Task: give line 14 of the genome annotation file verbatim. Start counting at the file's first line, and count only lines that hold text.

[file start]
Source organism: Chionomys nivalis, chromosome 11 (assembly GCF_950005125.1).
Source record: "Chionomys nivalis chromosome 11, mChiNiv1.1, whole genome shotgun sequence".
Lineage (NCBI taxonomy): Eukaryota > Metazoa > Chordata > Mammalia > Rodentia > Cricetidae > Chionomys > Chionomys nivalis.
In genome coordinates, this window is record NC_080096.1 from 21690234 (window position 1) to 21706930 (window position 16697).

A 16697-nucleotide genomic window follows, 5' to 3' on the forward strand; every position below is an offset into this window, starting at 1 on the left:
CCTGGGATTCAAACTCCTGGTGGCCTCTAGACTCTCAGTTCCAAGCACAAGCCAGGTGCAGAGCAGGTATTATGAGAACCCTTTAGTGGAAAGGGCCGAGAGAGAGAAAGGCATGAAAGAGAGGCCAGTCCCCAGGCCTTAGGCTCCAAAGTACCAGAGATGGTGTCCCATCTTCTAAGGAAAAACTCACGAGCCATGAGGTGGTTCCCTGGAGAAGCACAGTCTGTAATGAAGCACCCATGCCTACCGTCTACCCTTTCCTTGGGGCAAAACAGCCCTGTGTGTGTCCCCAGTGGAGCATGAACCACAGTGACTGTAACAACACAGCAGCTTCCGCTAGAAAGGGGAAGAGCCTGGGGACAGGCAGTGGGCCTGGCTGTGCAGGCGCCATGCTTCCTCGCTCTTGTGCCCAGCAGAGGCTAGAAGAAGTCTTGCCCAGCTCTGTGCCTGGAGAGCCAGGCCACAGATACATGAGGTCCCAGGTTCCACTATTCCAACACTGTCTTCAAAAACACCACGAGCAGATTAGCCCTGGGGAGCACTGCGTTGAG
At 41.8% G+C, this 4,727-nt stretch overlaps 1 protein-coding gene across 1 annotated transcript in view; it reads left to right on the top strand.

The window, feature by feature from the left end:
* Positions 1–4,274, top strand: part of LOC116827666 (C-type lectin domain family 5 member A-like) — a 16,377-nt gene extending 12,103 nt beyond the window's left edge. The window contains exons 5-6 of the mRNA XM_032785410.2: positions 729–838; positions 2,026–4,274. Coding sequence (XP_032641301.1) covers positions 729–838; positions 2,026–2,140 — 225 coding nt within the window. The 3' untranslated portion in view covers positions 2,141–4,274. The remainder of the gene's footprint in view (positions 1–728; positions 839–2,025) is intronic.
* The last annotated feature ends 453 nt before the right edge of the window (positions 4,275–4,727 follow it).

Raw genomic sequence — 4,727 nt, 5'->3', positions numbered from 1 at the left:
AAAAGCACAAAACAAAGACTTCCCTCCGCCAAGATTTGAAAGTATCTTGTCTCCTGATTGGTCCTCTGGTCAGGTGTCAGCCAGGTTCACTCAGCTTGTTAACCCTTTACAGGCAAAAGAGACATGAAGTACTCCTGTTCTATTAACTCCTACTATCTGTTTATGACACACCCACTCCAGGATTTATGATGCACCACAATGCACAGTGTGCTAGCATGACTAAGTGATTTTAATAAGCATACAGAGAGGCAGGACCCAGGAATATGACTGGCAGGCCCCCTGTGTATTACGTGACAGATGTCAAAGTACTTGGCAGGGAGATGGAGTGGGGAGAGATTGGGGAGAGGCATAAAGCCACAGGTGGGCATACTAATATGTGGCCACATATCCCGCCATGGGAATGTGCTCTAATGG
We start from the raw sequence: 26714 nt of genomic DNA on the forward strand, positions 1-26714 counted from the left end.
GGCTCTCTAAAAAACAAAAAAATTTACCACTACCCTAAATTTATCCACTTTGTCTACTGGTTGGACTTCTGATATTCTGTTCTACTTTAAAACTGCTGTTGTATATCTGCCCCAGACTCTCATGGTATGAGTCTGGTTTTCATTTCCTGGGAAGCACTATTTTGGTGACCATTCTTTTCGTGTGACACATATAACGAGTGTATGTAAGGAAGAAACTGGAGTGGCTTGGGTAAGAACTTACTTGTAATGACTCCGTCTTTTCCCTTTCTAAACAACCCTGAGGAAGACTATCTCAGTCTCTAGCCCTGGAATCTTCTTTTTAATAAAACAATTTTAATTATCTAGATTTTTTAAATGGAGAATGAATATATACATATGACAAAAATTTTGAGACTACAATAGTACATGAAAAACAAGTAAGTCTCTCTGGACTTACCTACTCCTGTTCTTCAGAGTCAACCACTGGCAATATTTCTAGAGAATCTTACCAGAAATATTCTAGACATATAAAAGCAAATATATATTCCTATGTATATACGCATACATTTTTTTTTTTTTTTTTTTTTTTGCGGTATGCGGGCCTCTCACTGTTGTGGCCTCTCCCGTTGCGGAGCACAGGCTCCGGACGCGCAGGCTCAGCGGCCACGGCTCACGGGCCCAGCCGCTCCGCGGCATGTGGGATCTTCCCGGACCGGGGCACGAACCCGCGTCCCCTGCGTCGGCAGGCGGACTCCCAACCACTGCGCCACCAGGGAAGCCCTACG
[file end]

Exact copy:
GGCTCTCTAAAAAACAAAAAAATTTACCACTACCCTAAATTTATCCACTTTGTCTACTGGTTGGACTTCTGATATTCTGTTCTACTTTAAAACTGCTGTTGTATATCTGCCCCAGACTCTCATGGTATGAGTCTGGTTTTCATTTCCTGGGAAGCACTATTTTGGTGACCATTCTTTTCGTGTGACACATATAACGAGTGTATGTAAGGAAGAAACTGGAGTGGCTTGGGTAAGAACTTACTTGTAATGACTCCGTCTTTTCCCTTTCTAAACAACCCTGAGGAAGACTATCTCAGTCTCTAGCCCTGGAATCTTCTTTTTAATAAAACAATTTTAATTATCTAGATTTTTTAAATGGAGAATGAATATATACATATGACAAAAATTTTGAGACTACAATAGTACATGAAAAACAAGTAAGTCTCTCTGGACTTACCTACTCCTGTTCTTCAGAGTCAACCACTGGCAATATTTCTAGAGAATCTTACCAGAAATATTCTAGACATATAAAAGCAAATATATATTCCTATGTATATACGCATACATTTTTTTTTTTTTTTTTTTTTTTGCGGTATGCGGGCCTCTCACTGTTGTGGCCTCTCCCGTTGCGGAGCACAGGCTCCGGACGCGCAGGCTCAGCGGCCACGGCTCACGGGCCCAGCCGCTCCGCGGCATGTGGGATCTTCCCGGACCGGGGCACGAACCCGCGTCCCCTGCGTCGGCAGGCGGACTCCCAACCACTGCGCCACCAGGGAAGCCCTACG